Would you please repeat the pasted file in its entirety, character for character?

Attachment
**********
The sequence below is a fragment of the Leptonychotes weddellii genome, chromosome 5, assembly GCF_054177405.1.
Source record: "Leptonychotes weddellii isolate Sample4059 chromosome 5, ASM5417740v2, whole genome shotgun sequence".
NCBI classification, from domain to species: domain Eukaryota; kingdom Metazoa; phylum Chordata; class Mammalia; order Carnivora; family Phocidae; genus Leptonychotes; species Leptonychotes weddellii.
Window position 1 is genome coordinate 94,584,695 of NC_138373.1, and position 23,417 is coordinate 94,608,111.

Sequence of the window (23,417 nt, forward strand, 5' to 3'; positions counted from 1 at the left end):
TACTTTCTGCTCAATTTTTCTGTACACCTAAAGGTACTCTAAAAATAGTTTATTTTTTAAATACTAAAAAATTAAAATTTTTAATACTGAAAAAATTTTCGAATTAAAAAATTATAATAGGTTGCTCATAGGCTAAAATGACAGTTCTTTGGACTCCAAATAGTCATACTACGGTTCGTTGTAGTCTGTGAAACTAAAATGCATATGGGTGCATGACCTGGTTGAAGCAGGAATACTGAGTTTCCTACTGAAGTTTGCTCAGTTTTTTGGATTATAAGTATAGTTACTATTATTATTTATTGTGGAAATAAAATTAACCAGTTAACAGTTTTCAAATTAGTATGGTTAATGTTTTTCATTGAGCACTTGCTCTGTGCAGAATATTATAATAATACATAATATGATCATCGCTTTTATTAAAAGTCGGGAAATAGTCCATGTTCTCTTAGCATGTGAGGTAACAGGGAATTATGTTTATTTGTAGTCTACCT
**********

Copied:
The sequence below is a fragment of the Leptonychotes weddellii genome, chromosome 5, assembly GCF_054177405.1.
Source record: "Leptonychotes weddellii isolate Sample4059 chromosome 5, ASM5417740v2, whole genome shotgun sequence".
NCBI classification, from domain to species: domain Eukaryota; kingdom Metazoa; phylum Chordata; class Mammalia; order Carnivora; family Phocidae; genus Leptonychotes; species Leptonychotes weddellii.
Window position 1 is genome coordinate 94,584,695 of NC_138373.1, and position 23,417 is coordinate 94,608,111.

Sequence of the window (23,417 nt, forward strand, 5' to 3'; positions counted from 1 at the left end):
TACTTTCTGCTCAATTTTTCTGTACACCTAAAGGTACTCTAAAAATAGTTTATTTTTTAAATACTAAAAAATTAAAATTTTTAATACTGAAAAAATTTTCGAATTAAAAAATTATAATAGGTTGCTCATAGGCTAAAATGACAGTTCTTTGGACTCCAAATAGTCATACTACGGTTCGTTGTAGTCTGTGAAACTAAAATGCATATGGGTGCATGACCTGGTTGAAGCAGGAATACTGAGTTTCCTACTGAAGTTTGCTCAGTTTTTTGGATTATAAGTATAGTTACTATTATTATTTATTGTGGAAATAAAATTAACCAGTTAACAGTTTTCAAATTAGTATGGTTAATGTTTTTCATTGAGCACTTGCTCTGTGCAGAATATTATAATAATACATAATATGATCATCGCTTTTATTAAAAGTCGGGAAATAGTCCATGTTCTCTTAGCATGTGAGGTAACAGGGAATTATGTTTATTTGTAGTCTACCT